You have baffled me, you have amused me, you have satisfied tummies all over Los Angeles, and now… I have succeeded in making you!!! (special thanks to my bestie for helping!)
I’ve come a long way making french macarons. I’ve tried multiple times - some more successful than others. The overarching recipe I used is from Martha Stewart - I find that I can always count on her recipes. However, I’ve tweaked it in a couple ways and after doing a lot of research, I give you….the french macaron:
1 Cup confectioner’s sugar
3/4 Cup almond flour
2 Large egg whites, room temperature
1/4 Tsp of cream of tartar
1/4 Cup superfine baker’s sugar
1/2 Vanilla bean, scraped or 1/4 Tsp Vanilla extract (preferably, clear vanilla extract)
Preheat oven to 375 degrees F. Prepare parchment lined baking sheets.
1. Measure out almond flour on large baking sheet and let it air dry for at least one hour.
2. Combine the almond flour and confectioner’s sugar. Mix so that there are no lumps.
3. Whisk egg whites with mixer on medium speed until foamy. Add cream of tartar and continue to whisk until soft peaks form:
^^ THIS IS FOAMY-SOFT PEAKS: KEEP MIXING FOR STIFF PEAKS!
Add superfine baker’s sugar and whisk until stiff peaks form. This may take a while! Stiff peaks = when you lift up the whisk and turn it upside down, the little peak that forms should stay in place and not tip over at the point).
4. At this point, if you want a different color macaron then add little by little the food coloring to the egg white and also add the vanilla bean scrapings or clear vanilla extract. Whisk just until the color is pretty much uniform. It does not need to be completely combined, little areas of white is fine.
5. Sift the flour and sugar mixer into the egg whites. If the almond flour does not sift completely, just dump the rest in. Fold just until everything is combined. Do not overfold - the whole point of beating up your egg whites to a stiff peak is to incorporate air, so you don’t want to deflate it by over folding.
6. The mixture should be thick and sticky. Transfer the batter to a pastry piping bag with a 1/2 inch plain round tip. Listen closely here! Pipe the batter onto the parchment lined pan by holding the tip straight up and down and making sure it remains straight as you pipe the batter. Keep the tip in one position (no need to move it around, the batter will spread to a circle on its own). Pipe them at least 1 inch apart and as uniform in size as possible. If you’re really nervous, you can also draw circles on the parchment paper, flip it upside down so you can still see the circles and pipe until the batter fills the circle.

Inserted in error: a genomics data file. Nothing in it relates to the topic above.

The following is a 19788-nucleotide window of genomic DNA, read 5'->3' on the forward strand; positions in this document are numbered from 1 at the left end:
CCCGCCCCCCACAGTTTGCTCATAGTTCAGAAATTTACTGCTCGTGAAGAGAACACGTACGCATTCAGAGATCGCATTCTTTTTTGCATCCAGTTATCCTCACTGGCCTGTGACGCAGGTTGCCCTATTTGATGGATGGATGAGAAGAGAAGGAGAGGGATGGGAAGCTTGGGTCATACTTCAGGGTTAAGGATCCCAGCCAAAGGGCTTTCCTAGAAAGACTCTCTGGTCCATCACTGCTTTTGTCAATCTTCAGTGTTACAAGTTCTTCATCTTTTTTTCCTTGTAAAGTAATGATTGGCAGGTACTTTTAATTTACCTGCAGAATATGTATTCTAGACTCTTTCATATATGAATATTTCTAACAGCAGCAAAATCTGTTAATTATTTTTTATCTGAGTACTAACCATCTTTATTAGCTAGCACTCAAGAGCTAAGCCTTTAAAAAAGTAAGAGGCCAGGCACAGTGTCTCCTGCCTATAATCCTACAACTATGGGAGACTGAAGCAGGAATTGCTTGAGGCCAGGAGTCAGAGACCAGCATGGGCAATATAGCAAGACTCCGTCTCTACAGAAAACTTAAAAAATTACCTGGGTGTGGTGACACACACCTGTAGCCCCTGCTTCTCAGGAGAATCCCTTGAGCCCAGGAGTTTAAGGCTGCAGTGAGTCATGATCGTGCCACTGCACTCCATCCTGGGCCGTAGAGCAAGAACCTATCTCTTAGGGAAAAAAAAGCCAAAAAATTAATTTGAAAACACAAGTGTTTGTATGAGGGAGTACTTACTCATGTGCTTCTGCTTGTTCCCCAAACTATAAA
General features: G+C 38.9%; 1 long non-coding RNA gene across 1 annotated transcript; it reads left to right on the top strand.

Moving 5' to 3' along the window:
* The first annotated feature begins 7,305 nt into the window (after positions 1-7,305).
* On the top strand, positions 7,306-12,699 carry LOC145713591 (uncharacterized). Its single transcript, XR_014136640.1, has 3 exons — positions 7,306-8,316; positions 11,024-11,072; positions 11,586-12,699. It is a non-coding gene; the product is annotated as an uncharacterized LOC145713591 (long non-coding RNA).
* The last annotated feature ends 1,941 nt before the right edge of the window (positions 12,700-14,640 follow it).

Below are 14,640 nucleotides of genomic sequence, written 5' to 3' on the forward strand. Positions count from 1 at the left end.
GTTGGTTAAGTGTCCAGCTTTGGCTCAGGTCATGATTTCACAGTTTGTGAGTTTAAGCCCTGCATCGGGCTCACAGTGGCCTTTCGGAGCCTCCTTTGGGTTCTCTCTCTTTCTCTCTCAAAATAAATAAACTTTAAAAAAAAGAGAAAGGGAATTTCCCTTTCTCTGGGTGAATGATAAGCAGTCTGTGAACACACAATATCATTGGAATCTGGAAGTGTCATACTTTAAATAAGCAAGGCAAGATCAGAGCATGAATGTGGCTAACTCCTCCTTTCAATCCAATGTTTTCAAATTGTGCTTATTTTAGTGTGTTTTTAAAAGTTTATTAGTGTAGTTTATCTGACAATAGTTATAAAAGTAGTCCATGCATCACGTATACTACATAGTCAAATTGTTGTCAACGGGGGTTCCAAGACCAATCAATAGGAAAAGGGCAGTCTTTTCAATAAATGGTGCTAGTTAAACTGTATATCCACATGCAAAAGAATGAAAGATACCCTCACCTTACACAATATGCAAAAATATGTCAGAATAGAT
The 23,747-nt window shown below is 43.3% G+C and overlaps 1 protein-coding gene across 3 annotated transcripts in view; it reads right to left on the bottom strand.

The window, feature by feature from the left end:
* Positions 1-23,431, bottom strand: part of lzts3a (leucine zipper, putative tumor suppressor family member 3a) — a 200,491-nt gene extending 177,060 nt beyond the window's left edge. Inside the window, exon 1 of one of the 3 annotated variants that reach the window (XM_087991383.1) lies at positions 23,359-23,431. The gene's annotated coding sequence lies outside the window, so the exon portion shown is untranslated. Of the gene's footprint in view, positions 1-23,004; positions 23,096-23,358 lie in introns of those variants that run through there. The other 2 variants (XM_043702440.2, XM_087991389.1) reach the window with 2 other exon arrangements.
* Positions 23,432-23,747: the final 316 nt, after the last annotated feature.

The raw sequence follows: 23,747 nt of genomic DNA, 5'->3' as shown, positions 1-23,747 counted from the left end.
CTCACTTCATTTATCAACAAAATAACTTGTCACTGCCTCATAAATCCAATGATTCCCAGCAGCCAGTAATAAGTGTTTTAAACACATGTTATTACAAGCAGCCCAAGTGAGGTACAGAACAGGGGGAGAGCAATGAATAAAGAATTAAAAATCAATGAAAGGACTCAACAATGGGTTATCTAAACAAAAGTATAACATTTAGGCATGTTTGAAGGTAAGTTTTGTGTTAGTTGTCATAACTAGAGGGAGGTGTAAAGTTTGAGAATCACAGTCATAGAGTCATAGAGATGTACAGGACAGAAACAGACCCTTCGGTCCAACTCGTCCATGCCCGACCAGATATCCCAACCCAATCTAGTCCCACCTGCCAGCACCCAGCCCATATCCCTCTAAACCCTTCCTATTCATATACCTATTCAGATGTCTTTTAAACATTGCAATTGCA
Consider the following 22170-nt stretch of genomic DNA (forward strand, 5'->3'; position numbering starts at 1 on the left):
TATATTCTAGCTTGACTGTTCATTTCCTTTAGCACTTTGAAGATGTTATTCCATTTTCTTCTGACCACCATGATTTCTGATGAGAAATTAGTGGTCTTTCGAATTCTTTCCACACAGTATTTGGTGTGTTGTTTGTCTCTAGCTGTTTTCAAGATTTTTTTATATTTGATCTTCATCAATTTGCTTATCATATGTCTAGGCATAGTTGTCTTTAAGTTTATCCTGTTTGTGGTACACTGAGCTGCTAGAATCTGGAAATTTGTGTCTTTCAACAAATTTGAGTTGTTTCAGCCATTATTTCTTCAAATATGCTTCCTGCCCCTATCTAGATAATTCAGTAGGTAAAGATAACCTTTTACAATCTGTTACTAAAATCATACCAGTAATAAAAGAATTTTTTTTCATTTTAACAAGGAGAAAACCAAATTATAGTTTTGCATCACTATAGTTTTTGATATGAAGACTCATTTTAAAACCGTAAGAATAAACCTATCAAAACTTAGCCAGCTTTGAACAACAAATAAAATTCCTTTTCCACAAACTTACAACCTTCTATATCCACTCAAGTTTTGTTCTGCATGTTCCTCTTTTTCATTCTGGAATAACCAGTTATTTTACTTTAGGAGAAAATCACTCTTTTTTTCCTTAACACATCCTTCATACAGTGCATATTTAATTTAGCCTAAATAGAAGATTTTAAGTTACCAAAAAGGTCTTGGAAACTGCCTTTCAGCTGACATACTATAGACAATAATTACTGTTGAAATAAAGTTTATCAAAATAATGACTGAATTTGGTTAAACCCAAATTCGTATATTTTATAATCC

7. Turn the oven down to 325 degrees F.
Tap the pan on the countertop a few times and hit the bottom of the pan with your hands. Let the pans sit for 15 minutes. Tap it a lot - you will see some bubbles come to the top and pop and thats exactly the purpose of the tapping! This is such an important step - I have gotten macarons that fall apart, have holes in the bottom, dont puff up and pretty much every thing else that could go wrong because I did not tap the pan enough or let them sit long enough. DO NOT TAP THE PAN AFTER THEY HAVE RESTED. Carefully place them in the oven - any hard hit to them will result in cracks when baked.
8. Bake one pan at a time and rotate the pan 5 minutes in. Bake another 5 minutes and take them out. (Total bake time - 10 minutes) Let them rest on the pan for 10 minutes. Transfer to wire rack. It should not be hard to take them off but if they are somehow sticking to the pan, spray some water under the parchment and the steam should release the cookies. After taking the first batch out, turn the oven back up to 375 degrees F for 15 minutes. Then, turn it back down to 325 degrees F for about five minutes before putting the next batch in.
This recipe makes only about a dozen macarons - but they are sooooohoooo worth it!
Swiss Meringue Buttercream Filling:
Courtesy of Martha Stewart.
I am terrible at making frostings and icings. Its my achilles heel in baking. I was so excited when this filling came out. This will surely work out for you if even I can make it! I cut this recipe by 4 because frankly, a dozen macaroons just doesn’t need that much icing. Since its pretty hard to cut 5 egg whites (what the original recipe calls for) by 4, I just used 1 egg white.
1 Large egg white
1/4 Cup plus 1/2 Tbs sugar
1/4 Tsp. salt
1 stick unsalted butter, at room temperature
1/4 a vanilla bean, scraped or 1/2 Tsp vanilla extract
1. Add sugar to egg white in heat safe mixing bowl. Hold mixing bowl over a pan of simmering water and whisk by hand until the sugar is melted. Its ready when you rub the mixture between your fingers and you can’t feel any granules.
2. Use the whisk attachement: start at low and increase to medium speed. Whisk until its a stiff ribbon like consistency. Touch the bottom of the pan to make sure its cool. Thats another sign that it is ready.
3. Switch to low speed and add cubes of the room temperature butter little at a time. Making sure it is combined after each addition. At this point, add food coloring (very little…this is a very small recipe!) of the same color as your macaroon batter.
4. Add vanilla bean scrapings or vanilla extract. Switch to a paddle attachement and continue to mix until the mixture is smooth.
After the macarons have cooled, pipe the icing with a plain tip along the edge of the cookie and a little in the center. Match the cookies together (don’t smash them together - its just cuter that way!) and…
TA DA! The French Vanilla Macaron!